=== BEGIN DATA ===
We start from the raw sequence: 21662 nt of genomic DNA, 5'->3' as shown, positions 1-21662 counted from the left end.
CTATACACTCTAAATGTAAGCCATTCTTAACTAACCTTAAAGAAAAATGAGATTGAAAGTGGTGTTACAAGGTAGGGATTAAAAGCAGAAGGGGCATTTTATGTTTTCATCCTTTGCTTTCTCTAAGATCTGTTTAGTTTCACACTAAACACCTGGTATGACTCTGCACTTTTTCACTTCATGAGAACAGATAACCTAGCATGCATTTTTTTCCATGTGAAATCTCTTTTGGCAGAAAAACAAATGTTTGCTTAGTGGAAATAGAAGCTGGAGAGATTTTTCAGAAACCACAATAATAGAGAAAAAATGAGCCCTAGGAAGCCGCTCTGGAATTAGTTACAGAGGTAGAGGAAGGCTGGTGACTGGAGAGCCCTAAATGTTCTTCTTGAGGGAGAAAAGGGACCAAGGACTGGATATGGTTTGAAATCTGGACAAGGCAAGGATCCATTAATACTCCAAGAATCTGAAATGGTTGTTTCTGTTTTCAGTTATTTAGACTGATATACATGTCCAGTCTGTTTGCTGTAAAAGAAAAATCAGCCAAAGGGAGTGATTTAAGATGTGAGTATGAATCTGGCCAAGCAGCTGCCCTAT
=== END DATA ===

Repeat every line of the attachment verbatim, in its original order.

We start from the raw sequence: 21662 nt of genomic DNA, 5'->3' as shown, positions 1-21662 counted from the left end.
CTATACACTCTAAATGTAAGCCATTCTTAACTAACCTTAAAGAAAAATGAGATTGAAAGTGGTGTTACAAGGTAGGGATTAAAAGCAGAAGGGGCATTTTATGTTTTCATCCTTTGCTTTCTCTAAGATCTGTTTAGTTTCACACTAAACACCTGGTATGACTCTGCACTTTTTCACTTCATGAGAACAGATAACCTAGCATGCATTTTTTTCCATGTGAAATCTCTTTTGGCAGAAAAACAAATGTTTGCTTAGTGGAAATAGAAGCTGGAGAGATTTTTCAGAAACCACAATAATAGAGAAAAAATGAGCCCTAGGAAGCCGCTCTGGAATTAGTTACAGAGGTAGAGGAAGGCTGGTGACTGGAGAGCCCTAAATGTTCTTCTTGAGGGAGAAAAGGGACCAAGGACTGGATATGGTTTGAAATCTGGACAAGGCAAGGATCCATTAATACTCCAAGAATCTGAAATGGTTGTTTCTGTTTTCAGTTATTTAGACTGATATACATGTCCAGTCTGTTTGCTGTAAAAGAAAAATCAGCCAAAGGGAGTGATTTAAGATGTGAGTATGAATCTGGCCAAGCAGCTGCCCTAT